The Appeal of Socially-Endorsed Ignorance

I did everything right. I don’t have any parental safety nets or trust funds lying in wait to rescue Photoshopped damsels in distress. I worked a minimum of 2 jobs since age 14, never got a credit card or went on a shopping spree, was the first in my family to graduate from college. I went to a good school and amassed a hysterical amount of student loans so that I could get a good job. The student loans resulted in my taking any available job immediately upon graduation, just to try and balance out my debts. I ended up working a variety of jobs in over 8 industries.

That, in turn, resulted in my credit taking a hit, and when I tried to apply for more substantial jobs, or jobs that I was actually interested in, I’d be informed one of two things. One: my resumee was too scattered and unfocused (apparently only people with the luxury and easy confidence of choice are permitted to have a career in their desired field.) Two: my credit rating was too bad for me to be trusted.

Am I the only one who sees the problem with this formula?

Go to college + amass student loans + graduate into worst economy since great depression + try to get a career to fix resulting negative credit+ get told that credit is too bad to get a job to pay these loans = The American Dream.

So my real question is: why isn’t anybody doing anything? That may seem like an overly bright-eyed and bushy-tailed sentence (after all, naivete is only acceptable in our society when it accompanied by a cute face.) The reality is, our pop culture and news media have combined in a determined effort to focus on what’s easy.

Abortion, the Controversial Private Lives of Senators, and gay marriage SHOULD NOT be the main issues being bandied about by pundits and causing outraged gasps when House of Rep speakers make misogynistic remarks. I am liberal, pro-choice and support gay marriage. I do not mean to trivialize any of these issues or the suffering experienced by those affected.

But it is not illegal to be gay in our country. I’ve lived in places where people didn’t dare come out, not for fear of parental reprisal but out of fear of being killed by their peers and/or government. Is the U.S. ideal? No. If we were facing the apocalypse, would this be the deciding factor in determining our collective survival without descending into Lord of the Flies territory? No. Abortion? That was decided in Roe v. Wade over 50 years ago.

Why is the press trying to make us focus on these issues? Because they have obvious answers and pretty celebrities with pre-selected, appropriate soundbites. They make shiny, sparkly
news segments with fixed endings, nicely contained in the parameters of a network story.

That doesn’t make it right. Education, poverty, healthcare…all the big issues that really need to be addressed and not just mouthed platitudes at, go unresolved. Maybe they’re thrown into relief after a disaster and the ensuing Hollywood Phone-a-Thon, but then they go right back to being ignored.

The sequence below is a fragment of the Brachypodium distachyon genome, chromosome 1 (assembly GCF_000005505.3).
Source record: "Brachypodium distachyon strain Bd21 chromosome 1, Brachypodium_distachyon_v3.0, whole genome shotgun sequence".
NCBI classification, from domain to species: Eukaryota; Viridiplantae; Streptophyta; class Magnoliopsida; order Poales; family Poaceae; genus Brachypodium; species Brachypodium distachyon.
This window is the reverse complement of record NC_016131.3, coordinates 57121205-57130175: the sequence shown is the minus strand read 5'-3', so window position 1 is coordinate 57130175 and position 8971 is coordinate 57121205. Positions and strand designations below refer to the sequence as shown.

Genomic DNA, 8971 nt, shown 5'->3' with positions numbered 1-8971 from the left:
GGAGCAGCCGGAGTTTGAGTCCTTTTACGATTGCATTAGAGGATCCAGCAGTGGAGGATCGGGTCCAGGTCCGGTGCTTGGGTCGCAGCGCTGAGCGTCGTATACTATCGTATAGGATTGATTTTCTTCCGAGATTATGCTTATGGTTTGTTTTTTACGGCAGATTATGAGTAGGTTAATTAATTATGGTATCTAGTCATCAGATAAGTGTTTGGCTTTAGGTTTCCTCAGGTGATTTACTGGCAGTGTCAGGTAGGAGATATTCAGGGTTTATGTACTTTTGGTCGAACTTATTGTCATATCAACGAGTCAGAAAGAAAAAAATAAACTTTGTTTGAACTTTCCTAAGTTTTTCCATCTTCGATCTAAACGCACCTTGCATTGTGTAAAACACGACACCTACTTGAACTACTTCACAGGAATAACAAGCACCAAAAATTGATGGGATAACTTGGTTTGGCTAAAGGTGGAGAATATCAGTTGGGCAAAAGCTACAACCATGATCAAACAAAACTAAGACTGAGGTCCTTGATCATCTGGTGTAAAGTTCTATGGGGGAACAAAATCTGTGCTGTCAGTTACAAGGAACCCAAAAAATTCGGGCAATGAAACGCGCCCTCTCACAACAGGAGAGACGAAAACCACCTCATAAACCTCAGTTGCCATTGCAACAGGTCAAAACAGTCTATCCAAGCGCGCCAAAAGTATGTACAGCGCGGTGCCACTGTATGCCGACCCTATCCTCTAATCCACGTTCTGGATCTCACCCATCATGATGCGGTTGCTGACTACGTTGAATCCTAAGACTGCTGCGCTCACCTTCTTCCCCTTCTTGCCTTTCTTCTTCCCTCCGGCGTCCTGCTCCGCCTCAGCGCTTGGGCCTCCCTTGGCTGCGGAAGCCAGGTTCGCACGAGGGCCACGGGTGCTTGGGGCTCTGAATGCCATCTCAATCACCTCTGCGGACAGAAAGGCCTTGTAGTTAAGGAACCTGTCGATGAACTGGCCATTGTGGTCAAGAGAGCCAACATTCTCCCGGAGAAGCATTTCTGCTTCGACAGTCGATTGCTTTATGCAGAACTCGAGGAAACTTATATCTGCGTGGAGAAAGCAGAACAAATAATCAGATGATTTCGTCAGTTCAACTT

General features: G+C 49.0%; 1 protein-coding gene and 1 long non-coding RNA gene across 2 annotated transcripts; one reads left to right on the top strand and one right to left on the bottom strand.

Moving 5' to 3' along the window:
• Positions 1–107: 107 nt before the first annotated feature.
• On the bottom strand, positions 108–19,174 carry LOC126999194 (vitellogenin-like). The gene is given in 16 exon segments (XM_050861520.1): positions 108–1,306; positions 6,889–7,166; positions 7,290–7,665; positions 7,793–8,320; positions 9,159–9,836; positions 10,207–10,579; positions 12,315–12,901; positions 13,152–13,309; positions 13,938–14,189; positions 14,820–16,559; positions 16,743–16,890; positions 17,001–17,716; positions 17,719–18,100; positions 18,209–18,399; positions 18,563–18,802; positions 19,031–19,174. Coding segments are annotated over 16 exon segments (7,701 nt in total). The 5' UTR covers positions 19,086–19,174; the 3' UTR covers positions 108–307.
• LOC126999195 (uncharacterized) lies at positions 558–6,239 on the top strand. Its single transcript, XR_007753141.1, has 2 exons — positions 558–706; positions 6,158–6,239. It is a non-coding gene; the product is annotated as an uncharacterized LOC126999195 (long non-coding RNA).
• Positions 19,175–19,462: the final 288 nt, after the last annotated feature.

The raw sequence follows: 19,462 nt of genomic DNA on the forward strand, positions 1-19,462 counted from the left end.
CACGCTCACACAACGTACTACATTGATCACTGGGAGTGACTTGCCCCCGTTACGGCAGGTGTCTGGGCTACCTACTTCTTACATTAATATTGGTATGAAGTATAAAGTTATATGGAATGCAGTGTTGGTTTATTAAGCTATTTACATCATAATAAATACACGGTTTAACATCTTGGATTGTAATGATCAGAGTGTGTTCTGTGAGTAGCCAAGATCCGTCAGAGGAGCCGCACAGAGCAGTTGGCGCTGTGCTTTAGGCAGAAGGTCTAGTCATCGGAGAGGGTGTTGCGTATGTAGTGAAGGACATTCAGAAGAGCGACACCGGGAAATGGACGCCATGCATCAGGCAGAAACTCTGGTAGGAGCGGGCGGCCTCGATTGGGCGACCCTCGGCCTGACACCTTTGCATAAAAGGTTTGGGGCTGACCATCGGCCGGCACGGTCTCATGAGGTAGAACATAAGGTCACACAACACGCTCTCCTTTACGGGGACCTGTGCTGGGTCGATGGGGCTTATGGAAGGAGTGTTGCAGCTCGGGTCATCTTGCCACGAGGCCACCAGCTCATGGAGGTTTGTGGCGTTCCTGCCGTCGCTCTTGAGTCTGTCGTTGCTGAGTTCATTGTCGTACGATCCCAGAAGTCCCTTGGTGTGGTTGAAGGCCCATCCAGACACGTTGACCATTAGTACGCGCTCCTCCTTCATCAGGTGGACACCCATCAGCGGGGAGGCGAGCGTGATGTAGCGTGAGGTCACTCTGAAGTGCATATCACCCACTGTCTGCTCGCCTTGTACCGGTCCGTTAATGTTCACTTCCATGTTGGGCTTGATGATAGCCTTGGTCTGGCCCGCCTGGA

What about the less provocative but infinitely more troubling cracks in our foundation? The practice of extraordinary rendition, where we outsource suspected terrorists (in one case because he was having lunch with the brother of a guy the CIA had their eye on) to other countries to be tortured. Technically, we’re not getting our hands dirty so our government and media have turned a blind eye to any questionable moral ground.

If you want a more family-friendly issue than torture, how about adoption? It’s a topic riddled with so many problems I don’t even know where to begin. Maybe with the fact that annual statistics average about 400,000 children being adopted, with well over 120,000 left to the cold. Almost 30,000 children in the fostercare system “graduate” or “grow out” at age 18 and are left largely to their own devices, having never known a stable family or home environment. A shockingly high percentage go on to do jail time, enter abusive relationships or have teen pregnancies.

I’m not listing an exact number because it’s almost impossible to find. The 2 major reports I could find on the subject are from 2008, by the Child Welfare Information Gateway, and in 1992 by the National Center for State Courts. Another problem is that prospective parents get deterred by cost, extensive red tape, and lengthy adoption process…then end up adopting children from overseas.

To narrow the pool even further, in many states it is virtually impossible for gay couples or nontraditional families to adopt even though the need is desperate. Part of it is good ol’ discrimination, with schools of thought like the parent’s sexuality would be forced on the child. Part of it is the legitimate fear that already troubled kids might get mocked because of their parent’s sexual orientation. But shouldn’t we address our need as a society to radically alter that attitude, instead of leaving children as orphans in the hope they would be less damaged?

I didn’t mean to go on an adoption tirade, but there are many other substantial problems, heavyweights to our current lightweight debates. Our news stations dress up their fluff topics with cool holograms, impressive statistical data, and interactive visual aids. But they don’t look at the homeless veterans, working moms unable to provide for their families or children crossing their fingers in the hopes of finding a family.

They don’t look at people like me, Nomad Generation graduates who average 60+ hours a week only to keep drowning in ominous yellow envelopes.

After all, it’s easier to pretend. Everybody’s decided with a series of winks and nudges to ignore the elephants in the room in favor of the more colorful butterflies.


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